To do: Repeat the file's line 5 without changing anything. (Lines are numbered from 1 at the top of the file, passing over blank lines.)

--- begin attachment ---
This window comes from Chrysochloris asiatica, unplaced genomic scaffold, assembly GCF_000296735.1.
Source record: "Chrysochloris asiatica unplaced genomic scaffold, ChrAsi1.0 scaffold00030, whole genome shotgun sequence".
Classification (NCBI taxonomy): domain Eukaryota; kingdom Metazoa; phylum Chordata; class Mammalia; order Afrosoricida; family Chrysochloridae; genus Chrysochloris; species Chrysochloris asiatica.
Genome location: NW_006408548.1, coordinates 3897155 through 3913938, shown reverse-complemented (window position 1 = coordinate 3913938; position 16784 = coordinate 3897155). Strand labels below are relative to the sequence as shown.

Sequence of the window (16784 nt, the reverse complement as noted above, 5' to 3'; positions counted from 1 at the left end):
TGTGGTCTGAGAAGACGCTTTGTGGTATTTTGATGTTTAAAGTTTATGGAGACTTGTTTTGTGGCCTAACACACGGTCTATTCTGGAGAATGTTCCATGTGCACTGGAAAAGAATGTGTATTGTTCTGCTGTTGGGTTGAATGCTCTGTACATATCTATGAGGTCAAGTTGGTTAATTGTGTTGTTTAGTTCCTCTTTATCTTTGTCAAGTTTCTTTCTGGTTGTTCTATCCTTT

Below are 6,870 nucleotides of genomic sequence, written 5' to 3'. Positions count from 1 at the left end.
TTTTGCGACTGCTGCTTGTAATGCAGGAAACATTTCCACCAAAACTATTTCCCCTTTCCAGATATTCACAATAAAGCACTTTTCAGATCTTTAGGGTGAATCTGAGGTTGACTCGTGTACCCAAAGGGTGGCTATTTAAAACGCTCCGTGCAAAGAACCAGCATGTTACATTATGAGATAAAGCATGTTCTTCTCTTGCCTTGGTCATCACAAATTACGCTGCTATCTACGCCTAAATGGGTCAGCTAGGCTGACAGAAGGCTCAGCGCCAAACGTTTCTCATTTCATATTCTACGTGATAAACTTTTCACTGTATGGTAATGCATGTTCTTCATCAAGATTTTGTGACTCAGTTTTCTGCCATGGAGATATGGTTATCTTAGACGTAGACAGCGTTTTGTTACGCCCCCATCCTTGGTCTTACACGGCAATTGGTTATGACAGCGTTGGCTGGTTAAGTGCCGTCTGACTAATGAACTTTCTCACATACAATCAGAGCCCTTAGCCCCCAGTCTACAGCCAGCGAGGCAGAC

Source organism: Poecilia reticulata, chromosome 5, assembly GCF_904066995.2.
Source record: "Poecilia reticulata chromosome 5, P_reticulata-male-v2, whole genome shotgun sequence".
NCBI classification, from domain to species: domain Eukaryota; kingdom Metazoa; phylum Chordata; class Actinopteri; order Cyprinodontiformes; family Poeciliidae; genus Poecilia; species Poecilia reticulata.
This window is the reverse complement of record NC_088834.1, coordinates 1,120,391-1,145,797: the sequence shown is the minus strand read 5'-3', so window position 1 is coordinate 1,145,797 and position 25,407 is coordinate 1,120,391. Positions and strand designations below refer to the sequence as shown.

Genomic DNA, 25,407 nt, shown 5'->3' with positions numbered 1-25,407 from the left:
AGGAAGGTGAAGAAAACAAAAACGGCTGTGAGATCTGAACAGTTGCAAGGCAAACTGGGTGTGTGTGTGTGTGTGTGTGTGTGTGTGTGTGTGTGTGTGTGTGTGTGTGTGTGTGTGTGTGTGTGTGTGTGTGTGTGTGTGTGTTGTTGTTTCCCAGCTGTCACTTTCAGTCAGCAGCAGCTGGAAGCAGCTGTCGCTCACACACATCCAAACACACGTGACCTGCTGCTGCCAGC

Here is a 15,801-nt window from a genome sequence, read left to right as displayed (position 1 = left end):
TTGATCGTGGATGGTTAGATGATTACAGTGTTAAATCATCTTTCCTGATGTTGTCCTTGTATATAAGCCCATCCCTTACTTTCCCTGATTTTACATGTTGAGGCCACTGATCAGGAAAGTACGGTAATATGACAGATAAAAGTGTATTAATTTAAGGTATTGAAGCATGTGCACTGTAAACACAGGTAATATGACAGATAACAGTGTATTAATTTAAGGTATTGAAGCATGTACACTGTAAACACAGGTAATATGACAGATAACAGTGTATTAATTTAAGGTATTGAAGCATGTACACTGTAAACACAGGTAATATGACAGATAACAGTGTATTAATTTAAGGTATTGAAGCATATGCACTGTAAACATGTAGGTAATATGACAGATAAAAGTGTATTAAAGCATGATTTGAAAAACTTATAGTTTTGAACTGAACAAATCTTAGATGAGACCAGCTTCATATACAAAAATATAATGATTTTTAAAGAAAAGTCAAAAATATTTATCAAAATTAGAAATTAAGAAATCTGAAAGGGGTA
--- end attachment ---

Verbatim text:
Sequence of the window (16784 nt, the reverse complement as noted above, 5' to 3'; positions counted from 1 at the left end):